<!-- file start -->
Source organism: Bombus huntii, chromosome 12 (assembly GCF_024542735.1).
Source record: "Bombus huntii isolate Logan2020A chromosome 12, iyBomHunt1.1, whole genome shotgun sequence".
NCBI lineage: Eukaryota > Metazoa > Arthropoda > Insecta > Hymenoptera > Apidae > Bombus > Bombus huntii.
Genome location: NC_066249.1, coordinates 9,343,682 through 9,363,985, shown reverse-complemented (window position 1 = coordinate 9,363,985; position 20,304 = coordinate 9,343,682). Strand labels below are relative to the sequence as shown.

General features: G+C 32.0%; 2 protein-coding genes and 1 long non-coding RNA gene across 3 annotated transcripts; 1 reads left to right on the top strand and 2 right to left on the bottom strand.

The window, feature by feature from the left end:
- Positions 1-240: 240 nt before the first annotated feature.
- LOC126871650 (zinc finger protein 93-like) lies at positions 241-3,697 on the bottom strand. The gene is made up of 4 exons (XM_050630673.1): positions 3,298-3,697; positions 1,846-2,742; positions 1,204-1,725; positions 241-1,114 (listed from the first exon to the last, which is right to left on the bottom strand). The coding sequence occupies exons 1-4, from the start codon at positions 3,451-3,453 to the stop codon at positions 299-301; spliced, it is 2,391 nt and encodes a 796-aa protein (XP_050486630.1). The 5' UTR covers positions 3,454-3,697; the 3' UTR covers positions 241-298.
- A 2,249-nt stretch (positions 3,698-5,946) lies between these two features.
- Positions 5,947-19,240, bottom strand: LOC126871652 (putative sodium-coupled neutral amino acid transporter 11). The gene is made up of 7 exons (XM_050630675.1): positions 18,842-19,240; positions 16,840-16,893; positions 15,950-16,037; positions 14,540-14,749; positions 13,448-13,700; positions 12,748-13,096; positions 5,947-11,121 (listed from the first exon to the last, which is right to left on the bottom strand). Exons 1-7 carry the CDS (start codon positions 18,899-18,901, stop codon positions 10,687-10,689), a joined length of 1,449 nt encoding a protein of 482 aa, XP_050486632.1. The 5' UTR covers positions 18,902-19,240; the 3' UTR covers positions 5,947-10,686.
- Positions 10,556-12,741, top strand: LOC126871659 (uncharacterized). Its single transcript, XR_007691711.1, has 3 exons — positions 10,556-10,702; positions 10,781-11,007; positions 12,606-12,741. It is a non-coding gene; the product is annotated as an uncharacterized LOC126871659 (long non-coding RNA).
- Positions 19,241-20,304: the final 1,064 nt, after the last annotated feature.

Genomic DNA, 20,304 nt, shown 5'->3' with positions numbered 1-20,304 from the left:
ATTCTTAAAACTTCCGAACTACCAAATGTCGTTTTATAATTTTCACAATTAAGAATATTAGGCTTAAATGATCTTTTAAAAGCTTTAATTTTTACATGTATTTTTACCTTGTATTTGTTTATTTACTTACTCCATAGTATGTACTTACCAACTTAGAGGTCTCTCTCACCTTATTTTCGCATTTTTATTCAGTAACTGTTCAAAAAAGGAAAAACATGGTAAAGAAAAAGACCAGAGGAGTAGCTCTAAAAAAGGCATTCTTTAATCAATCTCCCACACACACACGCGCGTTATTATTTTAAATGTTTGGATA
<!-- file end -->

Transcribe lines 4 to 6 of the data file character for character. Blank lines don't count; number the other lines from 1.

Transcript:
Genome location: NC_066249.1, coordinates 9,343,682 through 9,363,985, shown reverse-complemented (window position 1 = coordinate 9,363,985; position 20,304 = coordinate 9,343,682). Strand labels below are relative to the sequence as shown.

General features: G+C 32.0%; 2 protein-coding genes and 1 long non-coding RNA gene across 3 annotated transcripts; 1 reads left to right on the top strand and 2 right to left on the bottom strand.

The window, feature by feature from the left end: